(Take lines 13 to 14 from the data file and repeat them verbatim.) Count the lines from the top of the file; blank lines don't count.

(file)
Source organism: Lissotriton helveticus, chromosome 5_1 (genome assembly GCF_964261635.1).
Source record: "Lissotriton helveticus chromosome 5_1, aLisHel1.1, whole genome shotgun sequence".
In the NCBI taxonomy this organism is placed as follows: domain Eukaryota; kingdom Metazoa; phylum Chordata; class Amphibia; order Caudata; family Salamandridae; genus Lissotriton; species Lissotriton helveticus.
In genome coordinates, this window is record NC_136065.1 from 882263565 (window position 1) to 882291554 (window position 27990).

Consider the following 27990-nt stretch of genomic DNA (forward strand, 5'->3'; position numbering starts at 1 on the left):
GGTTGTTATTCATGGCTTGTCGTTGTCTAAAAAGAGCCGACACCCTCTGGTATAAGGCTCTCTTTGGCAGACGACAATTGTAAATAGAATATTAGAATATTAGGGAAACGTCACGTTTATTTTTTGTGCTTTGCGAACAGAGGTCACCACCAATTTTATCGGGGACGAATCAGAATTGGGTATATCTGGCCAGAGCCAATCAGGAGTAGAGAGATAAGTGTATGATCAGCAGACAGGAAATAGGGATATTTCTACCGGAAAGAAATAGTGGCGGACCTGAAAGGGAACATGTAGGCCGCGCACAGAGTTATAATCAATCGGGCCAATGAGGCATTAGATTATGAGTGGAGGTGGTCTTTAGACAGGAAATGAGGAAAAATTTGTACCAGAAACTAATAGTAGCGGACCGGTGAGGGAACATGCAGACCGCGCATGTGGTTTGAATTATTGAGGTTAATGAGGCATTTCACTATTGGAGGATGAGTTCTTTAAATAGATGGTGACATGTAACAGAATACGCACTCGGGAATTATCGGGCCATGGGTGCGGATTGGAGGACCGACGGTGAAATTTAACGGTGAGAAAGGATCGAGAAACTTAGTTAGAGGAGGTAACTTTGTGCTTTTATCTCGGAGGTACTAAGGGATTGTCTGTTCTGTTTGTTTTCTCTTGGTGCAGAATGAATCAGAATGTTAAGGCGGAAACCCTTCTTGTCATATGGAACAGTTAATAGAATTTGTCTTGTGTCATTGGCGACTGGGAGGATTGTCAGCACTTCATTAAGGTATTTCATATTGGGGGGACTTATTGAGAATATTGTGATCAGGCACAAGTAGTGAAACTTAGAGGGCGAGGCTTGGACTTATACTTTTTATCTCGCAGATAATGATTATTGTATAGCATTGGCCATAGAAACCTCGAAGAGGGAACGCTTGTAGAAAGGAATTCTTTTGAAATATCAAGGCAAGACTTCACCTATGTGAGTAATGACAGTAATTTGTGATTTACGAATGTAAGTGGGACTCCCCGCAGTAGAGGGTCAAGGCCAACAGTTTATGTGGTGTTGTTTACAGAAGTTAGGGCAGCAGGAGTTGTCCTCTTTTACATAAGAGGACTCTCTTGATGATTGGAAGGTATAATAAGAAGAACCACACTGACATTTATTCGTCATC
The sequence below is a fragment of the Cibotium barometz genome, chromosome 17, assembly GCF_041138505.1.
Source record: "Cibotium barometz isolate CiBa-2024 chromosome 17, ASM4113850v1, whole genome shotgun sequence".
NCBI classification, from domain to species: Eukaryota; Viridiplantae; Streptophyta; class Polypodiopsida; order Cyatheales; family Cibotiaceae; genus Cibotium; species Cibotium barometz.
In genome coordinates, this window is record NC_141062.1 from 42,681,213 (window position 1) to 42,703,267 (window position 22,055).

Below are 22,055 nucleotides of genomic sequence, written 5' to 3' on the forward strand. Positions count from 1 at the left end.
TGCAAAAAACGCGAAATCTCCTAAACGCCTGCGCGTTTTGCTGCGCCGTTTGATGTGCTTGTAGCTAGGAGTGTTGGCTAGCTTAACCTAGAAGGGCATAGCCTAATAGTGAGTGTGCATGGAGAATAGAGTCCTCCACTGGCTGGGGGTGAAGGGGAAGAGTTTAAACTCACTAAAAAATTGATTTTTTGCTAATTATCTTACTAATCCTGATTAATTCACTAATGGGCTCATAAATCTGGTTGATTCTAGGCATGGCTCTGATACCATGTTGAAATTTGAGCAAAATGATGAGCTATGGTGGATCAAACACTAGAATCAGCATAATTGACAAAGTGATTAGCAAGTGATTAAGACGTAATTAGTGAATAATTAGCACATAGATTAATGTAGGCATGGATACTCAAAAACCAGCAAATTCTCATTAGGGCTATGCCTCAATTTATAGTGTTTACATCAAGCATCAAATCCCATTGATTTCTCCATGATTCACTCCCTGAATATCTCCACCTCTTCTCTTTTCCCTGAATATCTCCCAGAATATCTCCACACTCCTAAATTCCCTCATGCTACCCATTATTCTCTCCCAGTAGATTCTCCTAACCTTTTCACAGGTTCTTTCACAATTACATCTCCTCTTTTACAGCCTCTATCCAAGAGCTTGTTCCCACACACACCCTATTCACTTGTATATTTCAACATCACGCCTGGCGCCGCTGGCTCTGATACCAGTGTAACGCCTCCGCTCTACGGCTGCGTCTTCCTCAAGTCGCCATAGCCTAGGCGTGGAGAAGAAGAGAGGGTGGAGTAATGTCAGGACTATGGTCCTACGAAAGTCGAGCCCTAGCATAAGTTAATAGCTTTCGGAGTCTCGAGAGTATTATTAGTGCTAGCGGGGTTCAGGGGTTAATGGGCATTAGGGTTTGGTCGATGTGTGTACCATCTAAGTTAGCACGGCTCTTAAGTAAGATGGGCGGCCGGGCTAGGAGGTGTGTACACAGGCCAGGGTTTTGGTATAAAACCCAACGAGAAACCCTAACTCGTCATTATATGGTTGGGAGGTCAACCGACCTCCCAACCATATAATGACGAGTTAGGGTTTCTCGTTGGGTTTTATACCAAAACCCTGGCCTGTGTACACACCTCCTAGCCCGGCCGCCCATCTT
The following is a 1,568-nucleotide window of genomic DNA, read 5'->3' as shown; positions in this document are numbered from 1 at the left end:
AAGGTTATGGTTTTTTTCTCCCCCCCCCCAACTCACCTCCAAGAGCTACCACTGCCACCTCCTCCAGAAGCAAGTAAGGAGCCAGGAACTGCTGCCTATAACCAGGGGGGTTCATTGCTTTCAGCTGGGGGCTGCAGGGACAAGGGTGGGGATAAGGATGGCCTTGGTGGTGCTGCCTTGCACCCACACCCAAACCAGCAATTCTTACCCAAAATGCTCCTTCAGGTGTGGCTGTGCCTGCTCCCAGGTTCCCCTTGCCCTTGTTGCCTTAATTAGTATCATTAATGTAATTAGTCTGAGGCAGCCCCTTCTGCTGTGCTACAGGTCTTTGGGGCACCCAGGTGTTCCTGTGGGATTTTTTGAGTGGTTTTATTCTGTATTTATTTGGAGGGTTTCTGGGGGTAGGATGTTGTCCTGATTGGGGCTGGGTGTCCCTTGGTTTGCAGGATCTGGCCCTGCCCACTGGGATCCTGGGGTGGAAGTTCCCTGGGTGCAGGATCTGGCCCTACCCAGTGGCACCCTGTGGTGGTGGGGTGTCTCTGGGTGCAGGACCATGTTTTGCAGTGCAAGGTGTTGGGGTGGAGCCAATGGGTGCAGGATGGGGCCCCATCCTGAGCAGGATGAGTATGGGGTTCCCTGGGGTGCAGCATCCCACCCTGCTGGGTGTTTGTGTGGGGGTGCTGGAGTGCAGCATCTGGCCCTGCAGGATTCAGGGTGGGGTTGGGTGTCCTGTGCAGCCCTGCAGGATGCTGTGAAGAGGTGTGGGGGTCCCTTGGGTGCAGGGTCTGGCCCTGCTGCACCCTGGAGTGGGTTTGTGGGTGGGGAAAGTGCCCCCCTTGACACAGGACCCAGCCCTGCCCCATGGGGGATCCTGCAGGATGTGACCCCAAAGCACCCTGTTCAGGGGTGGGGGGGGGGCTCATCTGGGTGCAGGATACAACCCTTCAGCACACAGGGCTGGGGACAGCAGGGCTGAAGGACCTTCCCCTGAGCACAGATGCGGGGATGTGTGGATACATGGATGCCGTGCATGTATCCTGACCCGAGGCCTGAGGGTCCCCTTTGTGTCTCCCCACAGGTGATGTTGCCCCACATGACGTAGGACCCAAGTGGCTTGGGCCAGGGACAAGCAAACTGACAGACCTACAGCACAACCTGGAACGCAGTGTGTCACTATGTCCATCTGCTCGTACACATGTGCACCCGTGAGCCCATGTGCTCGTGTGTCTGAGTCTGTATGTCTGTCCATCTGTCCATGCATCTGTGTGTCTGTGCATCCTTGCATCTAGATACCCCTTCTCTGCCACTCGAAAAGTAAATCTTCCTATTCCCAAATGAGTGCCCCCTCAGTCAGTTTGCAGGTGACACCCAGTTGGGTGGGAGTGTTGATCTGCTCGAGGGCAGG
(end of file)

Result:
The following is a 1,568-nucleotide window of genomic DNA, read 5'->3' as shown; positions in this document are numbered from 1 at the left end:
AAGGTTATGGTTTTTTTCTCCCCCCCCCCAACTCACCTCCAAGAGCTACCACTGCCACCTCCTCCAGAAGCAAGTAAGGAGCCAGGAACTGCTGCCTATAACCAGGGGGGTTCATTGCTTTCAGCTGGGGGCTGCAGGGACAAGGGTGGGGATAAGGATGGCCTTGGTGGTGCTGCCTTGCACCCACACCCAAACCAGCAATTCTTACCCAAAATGCTCCTTCAGGTGTGGCTGTGCCTGCTCCCAGGTTCCCCTTGCCCTTGTTGCCTTAATTAGTATCATTAATGTAATTAGTCTGAGGCAGCCCCTTCTGCTGTGCTACAGGTCTTTGGGGCACCCAGGTGTTCCTGTGGGATTTTTTGAGTGGTTTTATTCTGTATTTATTTGGAGGGTTTCTGGGGGTAGGATGTTGTCCTGATTGGGGCTGGGTGTCCCTTGGTTTGCAGGATCTGGCCCTGCCCACTGGGATCCTGGGGTGGAAGTTCCCTGGGTGCAGGATCTGGCCCTACCCAGTGGCACCCTGTGGTGGTGGGGTGTCTCTGGGTGCAGGACCATGTTTTGCAGTGCAAGGTGTTGGGGTGGAGCCAATGGGTGCAGGATGGGGCCCCATCCTGAGCAGGATGAGTATGGGGTTCCCTGGGGTGCAGCATCCCACCCTGCTGGGTGTTTGTGTGGGGGTGCTGGAGTGCAGCATCTGGCCCTGCAGGATTCAGGGTGGGGTTGGGTGTCCTGTGCAGCCCTGCAGGATGCTGTGAAGAGGTGTGGGGGTCCCTTGGGTGCAGGGTCTGGCCCTGCTGCACCCTGGAGTGGGTTTGTGGGTGGGGAAAGTGCCCCCCTTGACACAGGACCCAGCCCTGCCCCATGGGGGATCCTGCAGGATGTGACCCCAAAGCACCCTGTTCAGGGGTGGGGGGGGGGCTCATCTGGGTGCAGGATACAACCCTTCAGCACACAGGGCTGGGGACAGCAGGGCTGAAGGACCTTCCCCTGAGCACAGATGCGGGGATGTGTGGATACATGGATGCCGTGCATGTATCCTGACCCGAGGCCTGAGGGTCCCCTTTGTGTCTCCCCACAGGTGATGTTGCCCCACATGACGTAGGACCCAAGTGGCTTGGGCCAGGGACAAGCAAACTGACAGACCTACAGCACAACCTGGAACGCAGTGTGTCACTATGTCCATCTGCTCGTACACATGTGCACCCGTGAGCCCATGTGCTCGTGTGTCTGAGTCTGTATGTCTGTCCATCTGTCCATGCATCTGTGTGTCTGTGCATCCTTGCATCTAGATACCCCTTCTCTGCCACTCGAAAAGTAAATCTTCCTATTCCCAAATGAGTGCCCCCTCAGTCAGTTTGCAGGTGACACCCAGTTGGGTGGGAGTGTTGATCTGCTCGAGGGCAGG